Our guest blogger is Michael Linden, the Associate Director for Tax and Budget Policy at the Center for American Progress Action Fund.This week, the Weekly Standard’s Fred Barnes penned a column lauding Senator George Lemieux’s (R-FL) “2007 solution” for fixing the federal budget. Lemieux, writes Barnes, has “done the math” and his plan is simple:
If government spending were reduced to its 2007 level, we’d have a balanced budget (with a $163 billion surplus). Returning to the 2008 level of spending, the budget would be balanced in 2014 (a $133 billion surplus). And in both cases, that’s while keeping the Bush tax cuts across the board and indexing the loathed alternative minimum tax for inflation.
Now I know that math can be tricky, but there are some pretty simple addition and subtraction issues here. Total federal spending in 2007 was $2.7 trillion. CBO estimates that this year the federal government will collect $2.2 trillion in revenues. So, even if we were spending at 2007 levels, we would still have a $500 billion deficit, not the $163 billion surplus Lemieux claims.
But let’s leave aside the easily disprovable claim that cutting spending back to 2007 levels would immediately produce a budget surplus and get to the real meat of the Senator’s proposal.
Lemieux says that if we limited government spending to 2008 levels, then we would have a surplus of $133 billion by 2014, even after making the Bush tax cuts permanent and indexing the AMT for inflation. In 2008 the federal government spent just under $3 trillion dollars and CBO estimates that revenues in 2014 will be around $3.1 trillion if the Bush tax cuts remain and the AMT is permanently fixed. So, at least Lemieux has his math approximately correct this time. So this plan sounds reasonable, right?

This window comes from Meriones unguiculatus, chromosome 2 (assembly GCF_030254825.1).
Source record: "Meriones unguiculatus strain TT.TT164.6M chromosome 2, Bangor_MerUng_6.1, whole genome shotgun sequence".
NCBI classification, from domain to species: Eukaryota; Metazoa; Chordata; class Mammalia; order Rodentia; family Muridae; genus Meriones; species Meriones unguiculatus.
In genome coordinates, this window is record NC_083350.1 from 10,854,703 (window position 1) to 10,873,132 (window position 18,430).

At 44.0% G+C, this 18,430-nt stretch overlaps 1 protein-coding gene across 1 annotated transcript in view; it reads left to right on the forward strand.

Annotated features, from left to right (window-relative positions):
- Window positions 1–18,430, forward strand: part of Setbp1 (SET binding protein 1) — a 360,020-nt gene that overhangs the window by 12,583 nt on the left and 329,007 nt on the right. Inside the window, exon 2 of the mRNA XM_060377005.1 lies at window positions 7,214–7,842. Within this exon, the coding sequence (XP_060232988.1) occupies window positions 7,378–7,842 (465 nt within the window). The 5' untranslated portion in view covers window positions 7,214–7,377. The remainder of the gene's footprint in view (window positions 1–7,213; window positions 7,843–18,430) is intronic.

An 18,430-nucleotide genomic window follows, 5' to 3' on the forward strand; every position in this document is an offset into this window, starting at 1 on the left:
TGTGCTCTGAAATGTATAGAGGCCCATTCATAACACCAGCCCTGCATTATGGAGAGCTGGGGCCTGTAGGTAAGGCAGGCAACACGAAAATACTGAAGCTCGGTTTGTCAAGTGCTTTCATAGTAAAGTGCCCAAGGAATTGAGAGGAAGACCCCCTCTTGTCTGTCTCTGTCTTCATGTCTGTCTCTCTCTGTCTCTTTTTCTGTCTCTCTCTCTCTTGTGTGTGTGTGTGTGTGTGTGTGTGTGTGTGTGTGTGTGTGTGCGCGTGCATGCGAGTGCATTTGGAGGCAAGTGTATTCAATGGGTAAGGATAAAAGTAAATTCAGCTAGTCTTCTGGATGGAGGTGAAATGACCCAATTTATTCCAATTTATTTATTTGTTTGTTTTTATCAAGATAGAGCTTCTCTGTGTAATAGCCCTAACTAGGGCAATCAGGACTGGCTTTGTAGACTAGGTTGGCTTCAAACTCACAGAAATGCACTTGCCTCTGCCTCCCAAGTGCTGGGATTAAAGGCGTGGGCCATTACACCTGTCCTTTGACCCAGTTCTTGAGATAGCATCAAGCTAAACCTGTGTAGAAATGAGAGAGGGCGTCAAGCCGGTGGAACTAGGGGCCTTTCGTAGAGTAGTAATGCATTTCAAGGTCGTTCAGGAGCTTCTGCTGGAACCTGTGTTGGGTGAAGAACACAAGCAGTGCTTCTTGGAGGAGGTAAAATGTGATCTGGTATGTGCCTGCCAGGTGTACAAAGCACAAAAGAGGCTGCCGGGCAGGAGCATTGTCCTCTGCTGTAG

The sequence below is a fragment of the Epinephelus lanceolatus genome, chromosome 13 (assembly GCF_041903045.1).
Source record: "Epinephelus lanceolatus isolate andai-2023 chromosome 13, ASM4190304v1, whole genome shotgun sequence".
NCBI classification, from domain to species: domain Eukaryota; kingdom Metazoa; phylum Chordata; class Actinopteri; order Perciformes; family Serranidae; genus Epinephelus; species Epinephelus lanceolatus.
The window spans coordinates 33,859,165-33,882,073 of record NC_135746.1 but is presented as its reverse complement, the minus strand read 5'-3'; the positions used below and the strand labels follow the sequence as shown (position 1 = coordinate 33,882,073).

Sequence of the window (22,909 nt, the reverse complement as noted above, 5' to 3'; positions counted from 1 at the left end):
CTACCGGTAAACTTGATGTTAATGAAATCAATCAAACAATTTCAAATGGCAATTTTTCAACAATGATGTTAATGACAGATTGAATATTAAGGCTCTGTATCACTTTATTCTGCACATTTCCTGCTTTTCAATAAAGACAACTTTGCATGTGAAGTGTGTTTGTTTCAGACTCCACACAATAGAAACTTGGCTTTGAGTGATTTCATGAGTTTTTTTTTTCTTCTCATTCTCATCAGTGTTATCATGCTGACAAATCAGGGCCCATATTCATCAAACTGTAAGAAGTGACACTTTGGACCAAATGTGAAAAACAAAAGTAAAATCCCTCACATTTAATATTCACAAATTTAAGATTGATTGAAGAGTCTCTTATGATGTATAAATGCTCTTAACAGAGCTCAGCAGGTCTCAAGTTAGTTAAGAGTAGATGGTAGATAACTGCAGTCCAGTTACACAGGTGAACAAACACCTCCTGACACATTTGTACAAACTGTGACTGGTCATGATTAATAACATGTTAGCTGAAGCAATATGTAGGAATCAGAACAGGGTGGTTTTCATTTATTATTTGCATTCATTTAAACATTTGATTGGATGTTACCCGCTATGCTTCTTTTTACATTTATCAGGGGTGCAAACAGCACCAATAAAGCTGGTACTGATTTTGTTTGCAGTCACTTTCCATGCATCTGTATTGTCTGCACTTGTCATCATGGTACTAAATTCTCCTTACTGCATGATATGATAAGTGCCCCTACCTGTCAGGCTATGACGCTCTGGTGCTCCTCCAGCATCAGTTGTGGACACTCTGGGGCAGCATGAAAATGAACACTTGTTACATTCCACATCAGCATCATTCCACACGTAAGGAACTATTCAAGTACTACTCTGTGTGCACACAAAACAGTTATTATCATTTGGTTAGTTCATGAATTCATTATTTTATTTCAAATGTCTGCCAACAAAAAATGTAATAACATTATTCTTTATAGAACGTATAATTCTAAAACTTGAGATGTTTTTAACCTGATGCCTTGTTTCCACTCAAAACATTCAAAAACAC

Well, in order to get 2014 spending down to 2008 levels, Congress would have to find about $1.2 trillion in savings just in 2014. To give you a sense of what that would mean, in 2008 Social Security spending was $612 billion. In 2014, it’s projected to be about $842 billion. Cutting Social Security back to 2008 levels would mean that benefits to retirees in 2014 would have to be slashed by $230 billion. That translates into an average cut of about $4,000 per beneficiary, a 28 percent reduction in benefits. (Calculations after the jump.)
And how about Medicare? Medicare spending is estimated to be $622 billion in 2014, compared to $386 billion in 2008, so Lemiuex’s plan would require finding $236 billion in reductions for just one year.
Now I’m sure that the good senator from Florida would never support such massive cuts to Social Security and Medicare, but if he doesn’t, then I’d like to know where else he’s going to find $1.2 trillion? The entire non-defense discretionary budget is projected to be about half of that in 2014, so even completely eliminating veteran’s benefits, the Transportation Security Administration, all aid to elementary schools, highway funding and farm subsidies wouldn’t get us even close to 2008 spending levels.
George Lemieux may have “done the math” but he clearly hasn’t thought this one through.